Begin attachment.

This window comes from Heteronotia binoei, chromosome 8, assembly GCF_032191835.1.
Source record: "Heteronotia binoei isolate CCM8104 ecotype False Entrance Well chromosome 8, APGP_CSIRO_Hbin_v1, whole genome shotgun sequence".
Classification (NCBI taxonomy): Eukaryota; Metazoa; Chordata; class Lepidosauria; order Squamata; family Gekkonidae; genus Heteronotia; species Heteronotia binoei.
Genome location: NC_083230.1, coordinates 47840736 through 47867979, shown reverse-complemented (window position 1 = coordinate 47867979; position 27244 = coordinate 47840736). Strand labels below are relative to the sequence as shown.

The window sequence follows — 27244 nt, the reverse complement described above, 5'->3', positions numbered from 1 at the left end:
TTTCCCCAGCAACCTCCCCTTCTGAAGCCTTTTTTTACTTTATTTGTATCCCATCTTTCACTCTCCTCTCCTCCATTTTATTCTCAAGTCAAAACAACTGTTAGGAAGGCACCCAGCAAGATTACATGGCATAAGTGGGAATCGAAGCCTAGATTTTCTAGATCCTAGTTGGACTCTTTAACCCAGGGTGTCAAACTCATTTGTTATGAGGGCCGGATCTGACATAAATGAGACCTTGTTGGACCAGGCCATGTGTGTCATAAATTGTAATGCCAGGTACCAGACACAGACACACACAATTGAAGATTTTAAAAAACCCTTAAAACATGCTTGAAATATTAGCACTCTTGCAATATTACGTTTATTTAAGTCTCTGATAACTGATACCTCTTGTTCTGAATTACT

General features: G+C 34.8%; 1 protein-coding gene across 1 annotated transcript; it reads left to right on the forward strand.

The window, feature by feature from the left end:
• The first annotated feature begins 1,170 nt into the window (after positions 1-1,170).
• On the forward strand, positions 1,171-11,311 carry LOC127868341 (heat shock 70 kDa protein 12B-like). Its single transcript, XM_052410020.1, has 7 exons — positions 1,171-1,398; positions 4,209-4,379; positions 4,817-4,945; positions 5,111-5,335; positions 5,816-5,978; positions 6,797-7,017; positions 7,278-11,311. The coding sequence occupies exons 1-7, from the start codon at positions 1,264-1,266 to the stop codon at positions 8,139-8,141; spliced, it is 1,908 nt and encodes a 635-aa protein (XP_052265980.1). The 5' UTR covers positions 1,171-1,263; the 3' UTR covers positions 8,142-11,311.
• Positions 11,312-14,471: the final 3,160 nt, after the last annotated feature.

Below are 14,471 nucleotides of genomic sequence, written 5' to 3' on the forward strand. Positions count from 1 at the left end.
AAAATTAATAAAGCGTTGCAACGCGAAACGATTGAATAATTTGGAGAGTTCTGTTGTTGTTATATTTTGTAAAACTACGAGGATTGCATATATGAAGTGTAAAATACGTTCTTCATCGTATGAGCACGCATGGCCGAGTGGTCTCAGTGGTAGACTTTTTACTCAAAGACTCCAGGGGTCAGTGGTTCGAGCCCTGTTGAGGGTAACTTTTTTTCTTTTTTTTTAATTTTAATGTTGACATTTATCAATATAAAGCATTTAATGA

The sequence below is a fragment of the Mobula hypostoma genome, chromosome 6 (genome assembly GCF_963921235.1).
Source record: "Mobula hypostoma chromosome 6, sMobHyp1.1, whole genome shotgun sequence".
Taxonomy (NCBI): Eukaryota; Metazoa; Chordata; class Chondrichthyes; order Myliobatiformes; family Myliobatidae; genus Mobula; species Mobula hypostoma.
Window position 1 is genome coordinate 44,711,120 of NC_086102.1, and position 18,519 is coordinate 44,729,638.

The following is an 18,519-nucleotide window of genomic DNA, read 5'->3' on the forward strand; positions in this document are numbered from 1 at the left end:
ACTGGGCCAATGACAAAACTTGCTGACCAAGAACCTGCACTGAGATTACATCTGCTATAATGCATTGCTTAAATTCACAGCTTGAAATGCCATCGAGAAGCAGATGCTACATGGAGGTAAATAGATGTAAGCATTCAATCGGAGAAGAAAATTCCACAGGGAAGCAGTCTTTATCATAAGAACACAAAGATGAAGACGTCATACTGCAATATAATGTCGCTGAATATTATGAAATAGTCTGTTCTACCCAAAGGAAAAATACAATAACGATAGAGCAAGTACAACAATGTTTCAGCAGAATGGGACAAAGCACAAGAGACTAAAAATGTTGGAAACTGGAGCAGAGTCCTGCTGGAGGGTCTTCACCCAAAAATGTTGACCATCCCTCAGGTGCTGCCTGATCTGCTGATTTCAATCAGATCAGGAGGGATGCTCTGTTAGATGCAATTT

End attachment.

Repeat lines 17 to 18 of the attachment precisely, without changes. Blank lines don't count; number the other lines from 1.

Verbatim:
Window position 1 is genome coordinate 44,711,120 of NC_086102.1, and position 18,519 is coordinate 44,729,638.

The following is an 18,519-nucleotide window of genomic DNA, read 5'->3' on the forward strand; positions in this document are numbered from 1 at the left end: